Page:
Business News of 2014-06-03

AngloGold Obuasi bites a final bullet

AngloGold Ashanti, Obuasi mine is temporarily halting its underground operations in a bid to restructure the troubled mine.
The mining giant is consequently retrenching its entire 4,300 workforce in a bid to save the loss-making mine from a complete closure.
The Senior Vice-President of AngloGold Ashanti, Mr Steve Marcombe, said on the sidelines of a workers’ durbar in Obuasi that “what will eventually replace the current underground operation is a mechanised mine with a skilled workforce”. “We need to reduce the cash-bleed rate. It is high at the current low prices," he added.
According to the senior vice president, the company plans to temporarily halt underground production for surface operations.
Mr Steve Marcombe said US$600m had been pumped into Obuasi from AngloGold Ashanti’s corporate funds which is US$500m more than what had been invested through funds generated by Obuasi itself.
"Obuasi is a challenging asset but technically it can be fixed. I think the softer, social issues were underestimated.
The company has 18 years of mine life left and company officials are hoping to focus on Sansu pit in the southern part of the Obuasi mine.
Officials of Africa's top gold producer said they would also cut exploration budget by more than half this year to focus on a few major projects and restructure the Obuasi mine in the Ashanti Region.
Mr Marcombe said the mining operator would deploy mechanised methods of operations in a mine which was over a century old and had long been a pillar of the industry in a country once called the Gold Coast.
AngloGold acquired Obuasi when it merged with the former Ashanti Goldfields to create AngloGold Ashanti under former CEO, Bobby Godsell.
But on condition of anonymity, a company official had told the Graphic Business that the restructuring of the mine, including the planned retrenchment, would cost AngloGold Ashanti US$220m.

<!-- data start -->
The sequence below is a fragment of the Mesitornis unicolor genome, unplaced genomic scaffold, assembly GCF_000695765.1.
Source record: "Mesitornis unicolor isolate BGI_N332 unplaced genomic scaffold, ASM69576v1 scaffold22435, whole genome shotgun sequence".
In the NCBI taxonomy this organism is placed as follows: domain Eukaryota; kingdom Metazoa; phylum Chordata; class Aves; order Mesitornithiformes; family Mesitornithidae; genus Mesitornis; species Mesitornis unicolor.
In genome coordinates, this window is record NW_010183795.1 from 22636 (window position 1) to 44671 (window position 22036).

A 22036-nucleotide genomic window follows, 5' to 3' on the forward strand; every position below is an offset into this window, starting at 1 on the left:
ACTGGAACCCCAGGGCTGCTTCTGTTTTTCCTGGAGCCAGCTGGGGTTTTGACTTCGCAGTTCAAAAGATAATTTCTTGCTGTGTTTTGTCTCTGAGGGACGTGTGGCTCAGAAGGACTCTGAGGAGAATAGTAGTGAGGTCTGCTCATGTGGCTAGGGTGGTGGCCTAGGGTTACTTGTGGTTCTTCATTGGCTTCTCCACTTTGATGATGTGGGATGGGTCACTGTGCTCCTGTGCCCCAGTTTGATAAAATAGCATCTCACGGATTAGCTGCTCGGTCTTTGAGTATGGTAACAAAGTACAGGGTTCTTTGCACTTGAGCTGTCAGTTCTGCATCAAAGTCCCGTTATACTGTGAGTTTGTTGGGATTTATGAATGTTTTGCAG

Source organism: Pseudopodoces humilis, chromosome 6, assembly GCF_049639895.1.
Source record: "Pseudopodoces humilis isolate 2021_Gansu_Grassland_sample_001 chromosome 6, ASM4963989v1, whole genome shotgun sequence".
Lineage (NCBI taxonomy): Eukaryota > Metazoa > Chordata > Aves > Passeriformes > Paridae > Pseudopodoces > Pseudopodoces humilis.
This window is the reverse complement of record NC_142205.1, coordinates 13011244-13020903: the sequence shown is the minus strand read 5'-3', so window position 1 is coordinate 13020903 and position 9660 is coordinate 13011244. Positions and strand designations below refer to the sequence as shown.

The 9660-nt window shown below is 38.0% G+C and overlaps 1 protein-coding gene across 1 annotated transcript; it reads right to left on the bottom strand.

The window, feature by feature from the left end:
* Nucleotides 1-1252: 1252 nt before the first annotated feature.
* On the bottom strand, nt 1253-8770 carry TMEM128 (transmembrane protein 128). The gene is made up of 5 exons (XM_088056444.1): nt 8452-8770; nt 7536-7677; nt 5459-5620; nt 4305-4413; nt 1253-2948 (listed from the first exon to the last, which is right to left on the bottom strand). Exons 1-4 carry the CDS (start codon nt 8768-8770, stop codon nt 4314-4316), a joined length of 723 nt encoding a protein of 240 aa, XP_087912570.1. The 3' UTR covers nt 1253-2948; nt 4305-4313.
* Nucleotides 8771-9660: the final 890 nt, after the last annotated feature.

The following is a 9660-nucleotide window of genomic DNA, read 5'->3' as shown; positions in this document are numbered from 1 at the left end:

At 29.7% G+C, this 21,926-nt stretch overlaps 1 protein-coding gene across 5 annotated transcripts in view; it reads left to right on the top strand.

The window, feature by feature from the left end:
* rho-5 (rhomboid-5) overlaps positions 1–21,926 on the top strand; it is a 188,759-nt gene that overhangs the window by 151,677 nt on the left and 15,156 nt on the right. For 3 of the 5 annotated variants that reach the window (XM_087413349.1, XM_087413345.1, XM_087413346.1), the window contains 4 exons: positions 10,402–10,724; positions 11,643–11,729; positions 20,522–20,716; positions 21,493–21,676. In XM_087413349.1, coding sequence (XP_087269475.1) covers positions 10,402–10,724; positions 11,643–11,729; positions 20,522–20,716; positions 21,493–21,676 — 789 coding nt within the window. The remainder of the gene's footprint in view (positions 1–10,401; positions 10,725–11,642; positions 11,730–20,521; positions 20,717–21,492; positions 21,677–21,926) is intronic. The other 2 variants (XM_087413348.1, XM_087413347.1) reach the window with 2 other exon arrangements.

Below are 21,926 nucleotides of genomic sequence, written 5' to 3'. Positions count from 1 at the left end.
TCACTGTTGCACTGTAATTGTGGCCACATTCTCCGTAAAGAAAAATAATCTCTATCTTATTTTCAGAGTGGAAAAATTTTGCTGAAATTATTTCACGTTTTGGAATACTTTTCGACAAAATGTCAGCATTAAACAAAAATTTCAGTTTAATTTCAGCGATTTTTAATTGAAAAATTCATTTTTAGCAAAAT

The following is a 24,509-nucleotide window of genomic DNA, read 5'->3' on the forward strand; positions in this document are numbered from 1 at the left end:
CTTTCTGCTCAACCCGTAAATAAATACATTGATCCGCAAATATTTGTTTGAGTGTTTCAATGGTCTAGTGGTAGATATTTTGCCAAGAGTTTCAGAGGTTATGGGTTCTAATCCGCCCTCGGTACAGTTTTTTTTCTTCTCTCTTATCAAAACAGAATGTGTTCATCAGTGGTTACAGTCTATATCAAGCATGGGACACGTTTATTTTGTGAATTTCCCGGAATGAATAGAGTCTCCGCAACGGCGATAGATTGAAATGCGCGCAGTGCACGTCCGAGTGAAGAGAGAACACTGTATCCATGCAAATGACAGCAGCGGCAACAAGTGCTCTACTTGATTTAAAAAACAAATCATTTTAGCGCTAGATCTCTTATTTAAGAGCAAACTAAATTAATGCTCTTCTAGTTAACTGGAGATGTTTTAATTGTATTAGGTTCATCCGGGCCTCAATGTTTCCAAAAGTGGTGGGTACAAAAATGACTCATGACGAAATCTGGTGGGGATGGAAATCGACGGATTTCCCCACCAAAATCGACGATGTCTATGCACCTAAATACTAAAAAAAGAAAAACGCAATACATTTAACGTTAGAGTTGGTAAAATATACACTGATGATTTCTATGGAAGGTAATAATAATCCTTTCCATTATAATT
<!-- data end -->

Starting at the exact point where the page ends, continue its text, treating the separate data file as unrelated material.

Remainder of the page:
The downsising of the workforce comes after the miner had pumped so much into the operations of the company.
But Mr Marcombe said "The cash bleed from Obuasi was affordable when the gold price was between US$1,500 and US$1,700 an ounce. The collapse in the gold price has changed everything”.
"It consumed US$220 million in 2013. And it has consumed US$40 million to date," he added.
"We have spent six to nine months consulting the government and the wider range of stakeholders over what has to be done. We could have done this unilaterally as AngloGold, but we wanted to get everybody on board to work together. Production Numbers
The group reported a rise in its first-quarter earnings on Monday, compared to the same period last year as it cut costs and lifted production.
AngloGold said adjusted headline earnings for the first quarter totalling US$119 million (29 U.S. cents per share), compared to US$113 million in the same period last year.
Total cash costs for the quarter fell 14 per cent to US$770 an ounce from the first quarter of 2013, as new, low-cost projects came on line in places such as the Democratic Republic of Congo.
Output for the quarter fell to 1.06 million ounces from around 1.3 million ounces in the previous quarter. But year-on-year output rose 17 per cent, as operations outside of South Africa ramped up.
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